say in the book i talk about the element that is new in this picture in the growing markets in the country starting from the famine of the 90's in which people basically had to sell the was the start of a market in a system that never had markets before and that has been going on now for 15 years so there is this element that wasn't there in the past that's created more of an independent mind by the people in north korea and not being solely reliant on handouts from the government, but when exactly that is when to reach a point where the system will tip it is hard to say. >> host: how do you think the state is adapting to some of the changes? >> guest: part of the way is trying to crack down certainly on the unofficial markets that have existed and some of the
officials markets. there have been efforts of reform what you might call the reform in north korea some of the economic cooperation projects with the affluent south korea but these have largely been aimed at bringing hard currency in to help the regime not so much to create real market reform in the country, and so i think what we are seeing now which we do see efforts that engage in the outside world the north korean leadership is doing this because not because they're seeking necessarily to create a better life for their people. >> host: in what ways do you think the protests could emerge ortiz think it is free to be a case where anything that happens is just going to be stamped out paxson do you see possibilities for the eletes tolerating certain forms of this?
>> guest: right now it's hard to imagine that and the question is to whether you can -- at what point we will see either toleration of dissent or the emergence of dissent. as the social scientists we can't predict that but what we can do is point to the sort of preconditions that exist that could lead to that and so i think certainly the market mentality is one of these things. but, you know, it's very hard to say. there's not a lot of evidence that this regime is tolerant of any sort of dissent. there's not a lot of evidence that they have tried to listen to the content of what of the protest has taken place and of course it goes without saying that this is a country that's very hard to get any information on what is happening inside of the country so when we talk
about protests we hear anecdotes and stories of things that might have happened in this country unit or that city, but we really don't know and it is such a sealed country yet i think when the day comes where it opens up or however it opens opposite collapses and you see unification like germany, i think we will learn a lot about what sort of political dissent existed within the country but it's very hard to find that today. >> host: do you see the regime has really rigid and therefore more likely to crack or do you think that it's flexible in the sense that it has rolled through now despite incredible global changes in the international environment? how should we evaluate the character of the regime to have a sense of what might come later on?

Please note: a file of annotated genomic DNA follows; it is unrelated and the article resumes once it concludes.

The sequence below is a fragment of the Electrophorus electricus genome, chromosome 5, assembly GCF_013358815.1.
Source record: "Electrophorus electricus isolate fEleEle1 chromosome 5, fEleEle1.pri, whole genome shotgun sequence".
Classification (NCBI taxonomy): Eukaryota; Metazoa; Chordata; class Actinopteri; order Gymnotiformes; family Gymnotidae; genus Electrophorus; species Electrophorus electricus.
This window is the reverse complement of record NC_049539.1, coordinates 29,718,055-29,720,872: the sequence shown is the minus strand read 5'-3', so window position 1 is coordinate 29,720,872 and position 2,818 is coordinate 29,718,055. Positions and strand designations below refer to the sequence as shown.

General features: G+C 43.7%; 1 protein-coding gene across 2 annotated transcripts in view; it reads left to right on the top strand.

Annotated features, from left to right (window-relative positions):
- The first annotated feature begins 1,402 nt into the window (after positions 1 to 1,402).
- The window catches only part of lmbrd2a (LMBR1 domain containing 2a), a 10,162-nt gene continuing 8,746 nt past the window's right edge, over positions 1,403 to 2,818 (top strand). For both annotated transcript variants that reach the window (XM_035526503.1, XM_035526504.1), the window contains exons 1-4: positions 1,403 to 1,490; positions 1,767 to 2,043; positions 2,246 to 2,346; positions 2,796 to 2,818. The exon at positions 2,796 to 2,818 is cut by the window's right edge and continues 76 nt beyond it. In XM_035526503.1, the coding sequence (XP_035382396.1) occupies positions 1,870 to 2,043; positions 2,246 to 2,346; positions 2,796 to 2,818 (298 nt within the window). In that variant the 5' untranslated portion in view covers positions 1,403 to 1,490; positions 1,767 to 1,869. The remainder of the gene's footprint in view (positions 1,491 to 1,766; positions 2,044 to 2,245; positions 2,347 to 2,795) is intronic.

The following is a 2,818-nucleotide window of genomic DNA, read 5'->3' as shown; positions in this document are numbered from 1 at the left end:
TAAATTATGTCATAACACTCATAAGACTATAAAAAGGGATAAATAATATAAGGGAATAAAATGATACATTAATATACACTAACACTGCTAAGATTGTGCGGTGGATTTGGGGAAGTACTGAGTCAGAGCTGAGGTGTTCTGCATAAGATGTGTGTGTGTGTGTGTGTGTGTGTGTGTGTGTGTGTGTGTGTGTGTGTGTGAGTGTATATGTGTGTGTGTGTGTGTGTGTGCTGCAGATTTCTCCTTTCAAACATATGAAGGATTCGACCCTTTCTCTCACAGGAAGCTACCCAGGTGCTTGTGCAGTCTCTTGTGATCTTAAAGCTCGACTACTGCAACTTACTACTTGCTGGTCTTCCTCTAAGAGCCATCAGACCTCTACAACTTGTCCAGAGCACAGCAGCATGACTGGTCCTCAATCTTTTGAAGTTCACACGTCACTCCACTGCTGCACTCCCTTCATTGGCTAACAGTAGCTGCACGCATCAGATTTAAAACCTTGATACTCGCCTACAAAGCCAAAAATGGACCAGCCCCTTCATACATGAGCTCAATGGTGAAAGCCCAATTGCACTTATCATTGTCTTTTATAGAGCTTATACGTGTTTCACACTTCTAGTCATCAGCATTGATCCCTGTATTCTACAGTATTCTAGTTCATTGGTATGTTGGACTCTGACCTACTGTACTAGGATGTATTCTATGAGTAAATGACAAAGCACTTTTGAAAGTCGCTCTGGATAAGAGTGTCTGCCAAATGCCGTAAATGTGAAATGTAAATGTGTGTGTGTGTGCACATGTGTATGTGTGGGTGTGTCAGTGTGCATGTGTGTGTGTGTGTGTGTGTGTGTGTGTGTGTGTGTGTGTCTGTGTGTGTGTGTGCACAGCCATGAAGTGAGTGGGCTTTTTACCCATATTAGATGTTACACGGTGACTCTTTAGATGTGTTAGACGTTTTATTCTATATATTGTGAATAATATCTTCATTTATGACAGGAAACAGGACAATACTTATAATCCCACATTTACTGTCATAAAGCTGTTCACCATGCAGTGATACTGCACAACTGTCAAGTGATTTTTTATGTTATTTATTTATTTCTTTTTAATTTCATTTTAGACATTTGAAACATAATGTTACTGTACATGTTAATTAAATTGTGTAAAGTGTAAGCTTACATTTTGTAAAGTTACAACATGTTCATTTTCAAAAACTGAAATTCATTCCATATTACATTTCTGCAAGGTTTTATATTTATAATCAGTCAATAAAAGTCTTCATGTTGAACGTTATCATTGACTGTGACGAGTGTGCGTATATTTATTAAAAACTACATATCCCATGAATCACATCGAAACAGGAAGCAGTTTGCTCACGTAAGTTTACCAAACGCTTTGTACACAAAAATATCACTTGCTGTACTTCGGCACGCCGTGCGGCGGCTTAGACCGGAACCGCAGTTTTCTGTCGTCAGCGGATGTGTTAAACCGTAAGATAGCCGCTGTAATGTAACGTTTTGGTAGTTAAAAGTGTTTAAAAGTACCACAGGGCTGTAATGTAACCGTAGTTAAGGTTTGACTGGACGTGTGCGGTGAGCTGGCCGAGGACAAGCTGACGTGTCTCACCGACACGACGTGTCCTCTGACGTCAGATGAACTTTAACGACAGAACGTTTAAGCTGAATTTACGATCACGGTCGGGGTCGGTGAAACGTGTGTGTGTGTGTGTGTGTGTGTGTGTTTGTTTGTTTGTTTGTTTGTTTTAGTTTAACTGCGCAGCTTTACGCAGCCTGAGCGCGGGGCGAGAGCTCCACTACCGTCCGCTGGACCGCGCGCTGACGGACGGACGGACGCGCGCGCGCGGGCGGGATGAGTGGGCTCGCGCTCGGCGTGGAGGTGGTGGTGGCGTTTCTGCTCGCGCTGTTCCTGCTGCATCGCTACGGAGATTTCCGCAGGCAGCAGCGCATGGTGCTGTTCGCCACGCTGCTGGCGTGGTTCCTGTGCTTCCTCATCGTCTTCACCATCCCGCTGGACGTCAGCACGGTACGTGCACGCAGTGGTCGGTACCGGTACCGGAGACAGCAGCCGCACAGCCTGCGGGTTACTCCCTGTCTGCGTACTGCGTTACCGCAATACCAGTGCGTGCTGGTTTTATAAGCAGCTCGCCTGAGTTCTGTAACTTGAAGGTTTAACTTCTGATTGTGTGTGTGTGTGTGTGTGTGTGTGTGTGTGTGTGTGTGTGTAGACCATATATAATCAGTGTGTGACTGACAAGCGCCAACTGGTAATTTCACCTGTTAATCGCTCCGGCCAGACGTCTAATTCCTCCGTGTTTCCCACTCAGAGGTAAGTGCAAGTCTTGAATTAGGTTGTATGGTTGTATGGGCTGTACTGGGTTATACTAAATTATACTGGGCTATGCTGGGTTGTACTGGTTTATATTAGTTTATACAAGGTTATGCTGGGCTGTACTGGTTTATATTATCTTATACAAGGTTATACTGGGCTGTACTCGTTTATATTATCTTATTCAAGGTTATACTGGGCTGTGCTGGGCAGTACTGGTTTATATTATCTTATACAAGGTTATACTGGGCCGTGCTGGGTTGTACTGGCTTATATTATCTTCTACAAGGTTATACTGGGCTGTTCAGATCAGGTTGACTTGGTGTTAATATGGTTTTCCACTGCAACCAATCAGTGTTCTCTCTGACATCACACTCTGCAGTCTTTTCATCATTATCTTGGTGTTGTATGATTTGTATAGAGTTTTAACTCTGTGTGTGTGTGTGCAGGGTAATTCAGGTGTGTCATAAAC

>> guest: i think it is more on the brutal end of the spectrum in the regime that will cracked rather than one that has been managed to muddle through. i think the reason it has been able to is because the second factor we talked about at the outset of the conversation. it's managed not because of anything internal in the system but because of what is happening outside of north korea and that is this dynamic where nobody really wants to put in the effort to change it or to solve the problem and there's one country in particular that wants to ensure that there are no changes or unstable occurrences within the country. >> host: that is the second part of north korea nobody cares enough to risk changing it and really i think there is quite
striking when we look at the history especially of how the human rights concerns have motivated desire for international intervention in many other parts of the world, think about rwanda, kosovo, you know, bosnia, and yet somehow north korea hasn't been subject to that same international activism despite the fact that arguably the human rights conditions are just as bad certainly for large portions of the population. how is it that this is the case? what makes north korea immune to that sort of focus of the international community? >> guest: when we see international community we have to be clear what we mean in the developed west and there's certain issues the developed west has taken up in terms of
human-rights. you mentioned some of them. very clearly they've taken of these causes. there are others, sudan, tibet, others that have been taken to a great extent by the international community but north korea isn't. for two reasons, first is successful efforts by the regime to ensure this remains a nameless and faceless policy issue and not a personal story of the personification of a story that the average american if you will somehow be influenced by or take up a cause for. many of the north koreans who defect the border with china are sent back by the chinese on buses with the curtains drawn so there's nobody that can secede a name or face with this terrible human rights situation in north